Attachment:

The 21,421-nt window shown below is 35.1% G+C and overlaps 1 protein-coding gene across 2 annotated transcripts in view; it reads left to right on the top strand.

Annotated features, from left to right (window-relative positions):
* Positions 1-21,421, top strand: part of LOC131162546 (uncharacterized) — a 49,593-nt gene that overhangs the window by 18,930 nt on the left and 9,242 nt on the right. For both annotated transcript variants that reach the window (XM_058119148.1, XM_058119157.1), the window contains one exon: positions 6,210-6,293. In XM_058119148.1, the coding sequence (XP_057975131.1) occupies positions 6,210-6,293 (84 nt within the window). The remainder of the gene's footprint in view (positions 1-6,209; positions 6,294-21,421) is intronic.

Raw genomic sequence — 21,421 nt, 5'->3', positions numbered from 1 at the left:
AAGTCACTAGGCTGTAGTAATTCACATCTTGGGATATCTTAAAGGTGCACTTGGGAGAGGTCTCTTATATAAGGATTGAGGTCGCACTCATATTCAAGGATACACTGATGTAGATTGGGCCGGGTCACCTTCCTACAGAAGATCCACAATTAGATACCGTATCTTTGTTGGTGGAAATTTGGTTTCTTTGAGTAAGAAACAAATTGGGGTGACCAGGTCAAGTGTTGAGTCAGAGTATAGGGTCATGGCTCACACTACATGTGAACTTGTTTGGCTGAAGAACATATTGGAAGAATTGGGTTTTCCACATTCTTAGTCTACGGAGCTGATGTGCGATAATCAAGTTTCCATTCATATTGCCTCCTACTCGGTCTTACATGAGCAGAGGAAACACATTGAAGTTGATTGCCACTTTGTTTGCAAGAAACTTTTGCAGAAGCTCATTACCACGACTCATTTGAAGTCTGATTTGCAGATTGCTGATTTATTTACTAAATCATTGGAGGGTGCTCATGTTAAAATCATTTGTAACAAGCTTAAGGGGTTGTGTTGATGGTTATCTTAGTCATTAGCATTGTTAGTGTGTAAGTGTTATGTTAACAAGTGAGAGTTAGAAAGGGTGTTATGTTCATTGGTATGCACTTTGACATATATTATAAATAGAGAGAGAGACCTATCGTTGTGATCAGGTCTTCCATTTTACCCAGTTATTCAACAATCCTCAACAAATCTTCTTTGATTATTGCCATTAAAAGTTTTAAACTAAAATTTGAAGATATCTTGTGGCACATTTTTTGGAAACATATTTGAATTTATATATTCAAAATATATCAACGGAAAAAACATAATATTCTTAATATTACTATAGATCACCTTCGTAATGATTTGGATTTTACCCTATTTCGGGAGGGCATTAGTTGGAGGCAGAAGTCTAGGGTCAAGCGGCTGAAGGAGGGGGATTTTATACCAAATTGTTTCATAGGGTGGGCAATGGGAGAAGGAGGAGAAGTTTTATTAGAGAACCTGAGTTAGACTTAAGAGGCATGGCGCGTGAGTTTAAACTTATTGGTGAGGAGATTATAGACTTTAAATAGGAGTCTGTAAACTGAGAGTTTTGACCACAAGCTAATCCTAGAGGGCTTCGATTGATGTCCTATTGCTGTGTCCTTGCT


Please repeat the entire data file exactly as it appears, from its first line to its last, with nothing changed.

The 21,421-nt window shown below is 35.1% G+C and overlaps 1 protein-coding gene across 2 annotated transcripts in view; it reads left to right on the top strand.

Annotated features, from left to right (window-relative positions):
* Positions 1-21,421, top strand: part of LOC131162546 (uncharacterized) — a 49,593-nt gene that overhangs the window by 18,930 nt on the left and 9,242 nt on the right. For both annotated transcript variants that reach the window (XM_058119148.1, XM_058119157.1), the window contains one exon: positions 6,210-6,293. In XM_058119148.1, the coding sequence (XP_057975131.1) occupies positions 6,210-6,293 (84 nt within the window). The remainder of the gene's footprint in view (positions 1-6,209; positions 6,294-21,421) is intronic.

Raw genomic sequence — 21,421 nt, 5'->3', positions numbered from 1 at the left:
AAGTCACTAGGCTGTAGTAATTCACATCTTGGGATATCTTAAAGGTGCACTTGGGAGAGGTCTCTTATATAAGGATTGAGGTCGCACTCATATTCAAGGATACACTGATGTAGATTGGGCCGGGTCACCTTCCTACAGAAGATCCACAATTAGATACCGTATCTTTGTTGGTGGAAATTTGGTTTCTTTGAGTAAGAAACAAATTGGGGTGACCAGGTCAAGTGTTGAGTCAGAGTATAGGGTCATGGCTCACACTACATGTGAACTTGTTTGGCTGAAGAACATATTGGAAGAATTGGGTTTTCCACATTCTTAGTCTACGGAGCTGATGTGCGATAATCAAGTTTCCATTCATATTGCCTCCTACTCGGTCTTACATGAGCAGAGGAAACACATTGAAGTTGATTGCCACTTTGTTTGCAAGAAACTTTTGCAGAAGCTCATTACCACGACTCATTTGAAGTCTGATTTGCAGATTGCTGATTTATTTACTAAATCATTGGAGGGTGCTCATGTTAAAATCATTTGTAACAAGCTTAAGGGGTTGTGTTGATGGTTATCTTAGTCATTAGCATTGTTAGTGTGTAAGTGTTATGTTAACAAGTGAGAGTTAGAAAGGGTGTTATGTTCATTGGTATGCACTTTGACATATATTATAAATAGAGAGAGAGACCTATCGTTGTGATCAGGTCTTCCATTTTACCCAGTTATTCAACAATCCTCAACAAATCTTCTTTGATTATTGCCATTAAAAGTTTTAAACTAAAATTTGAAGATATCTTGTGGCACATTTTTTGGAAACATATTTGAATTTATATATTCAAAATATATCAACGGAAAAAACATAATATTCTTAATATTACTATAGATCACCTTCGTAATGATTTGGATTTTACCCTATTTCGGGAGGGCATTAGTTGGAGGCAGAAGTCTAGGGTCAAGCGGCTGAAGGAGGGGGATTTTATACCAAATTGTTTCATAGGGTGGGCAATGGGAGAAGGAGGAGAAGTTTTATTAGAGAACCTGAGTTAGACTTAAGAGGCATGGCGCGTGAGTTTAAACTTATTGGTGAGGAGATTATAGACTTTAAATAGGAGTCTGTAAACTGAGAGTTTTGACCACAAGCTAATCCTAGAGGGCTTCGATTGATGTCCTATTGCTGTGTCCTTGCT